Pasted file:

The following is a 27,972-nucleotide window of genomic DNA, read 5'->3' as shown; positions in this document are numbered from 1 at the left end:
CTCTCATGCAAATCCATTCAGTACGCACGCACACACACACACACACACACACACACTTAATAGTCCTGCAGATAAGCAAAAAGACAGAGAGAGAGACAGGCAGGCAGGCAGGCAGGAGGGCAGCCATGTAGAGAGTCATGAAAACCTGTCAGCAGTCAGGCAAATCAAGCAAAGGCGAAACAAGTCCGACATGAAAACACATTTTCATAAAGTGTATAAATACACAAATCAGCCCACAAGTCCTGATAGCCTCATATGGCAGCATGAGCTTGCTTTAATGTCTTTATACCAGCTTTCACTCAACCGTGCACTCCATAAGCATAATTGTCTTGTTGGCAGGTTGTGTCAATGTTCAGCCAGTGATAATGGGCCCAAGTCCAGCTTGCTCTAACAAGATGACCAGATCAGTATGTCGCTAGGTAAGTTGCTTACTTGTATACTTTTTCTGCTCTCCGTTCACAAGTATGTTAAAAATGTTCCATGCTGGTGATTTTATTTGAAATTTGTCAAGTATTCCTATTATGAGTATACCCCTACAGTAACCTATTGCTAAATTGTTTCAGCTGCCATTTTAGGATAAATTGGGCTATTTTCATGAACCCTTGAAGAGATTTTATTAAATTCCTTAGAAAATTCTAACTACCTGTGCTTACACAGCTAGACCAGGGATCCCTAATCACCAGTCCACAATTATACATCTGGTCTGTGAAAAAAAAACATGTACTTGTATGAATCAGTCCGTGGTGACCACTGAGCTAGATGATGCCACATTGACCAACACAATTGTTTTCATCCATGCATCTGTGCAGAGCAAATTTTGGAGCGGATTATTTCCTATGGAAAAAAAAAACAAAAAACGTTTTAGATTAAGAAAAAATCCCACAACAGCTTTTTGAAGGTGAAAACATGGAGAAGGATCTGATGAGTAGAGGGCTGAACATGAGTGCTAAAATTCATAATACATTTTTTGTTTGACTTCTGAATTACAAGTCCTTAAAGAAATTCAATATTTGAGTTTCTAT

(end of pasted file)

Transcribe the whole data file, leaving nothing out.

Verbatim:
The following is a 27,972-nucleotide window of genomic DNA, read 5'->3' as shown; positions in this document are numbered from 1 at the left end:
CTCTCATGCAAATCCATTCAGTACGCACGCACACACACACACACACACACACACACTTAATAGTCCTGCAGATAAGCAAAAAGACAGAGAGAGAGACAGGCAGGCAGGCAGGCAGGAGGGCAGCCATGTAGAGAGTCATGAAAACCTGTCAGCAGTCAGGCAAATCAAGCAAAGGCGAAACAAGTCCGACATGAAAACACATTTTCATAAAGTGTATAAATACACAAATCAGCCCACAAGTCCTGATAGCCTCATATGGCAGCATGAGCTTGCTTTAATGTCTTTATACCAGCTTTCACTCAACCGTGCACTCCATAAGCATAATTGTCTTGTTGGCAGGTTGTGTCAATGTTCAGCCAGTGATAATGGGCCCAAGTCCAGCTTGCTCTAACAAGATGACCAGATCAGTATGTCGCTAGGTAAGTTGCTTACTTGTATACTTTTTCTGCTCTCCGTTCACAAGTATGTTAAAAATGTTCCATGCTGGTGATTTTATTTGAAATTTGTCAAGTATTCCTATTATGAGTATACCCCTACAGTAACCTATTGCTAAATTGTTTCAGCTGCCATTTTAGGATAAATTGGGCTATTTTCATGAACCCTTGAAGAGATTTTATTAAATTCCTTAGAAAATTCTAACTACCTGTGCTTACACAGCTAGACCAGGGATCCCTAATCACCAGTCCACAATTATACATCTGGTCTGTGAAAAAAAAACATGTACTTGTATGAATCAGTCCGTGGTGACCACTGAGCTAGATGATGCCACATTGACCAACACAATTGTTTTCATCCATGCATCTGTGCAGAGCAAATTTTGGAGCGGATTATTTCCTATGGAAAAAAAAAACAAAAAACGTTTTAGATTAAGAAAAAATCCCACAACAGCTTTTTGAAGGTGAAAACATGGAGAAGGATCTGATGAGTAGAGGGCTGAACATGAGTGCTAAAATTCATAATACATTTTTTGTTTGACTTCTGAATTACAAGTCCTTAAAGAAATTCAATATTTGAGTTTCTAT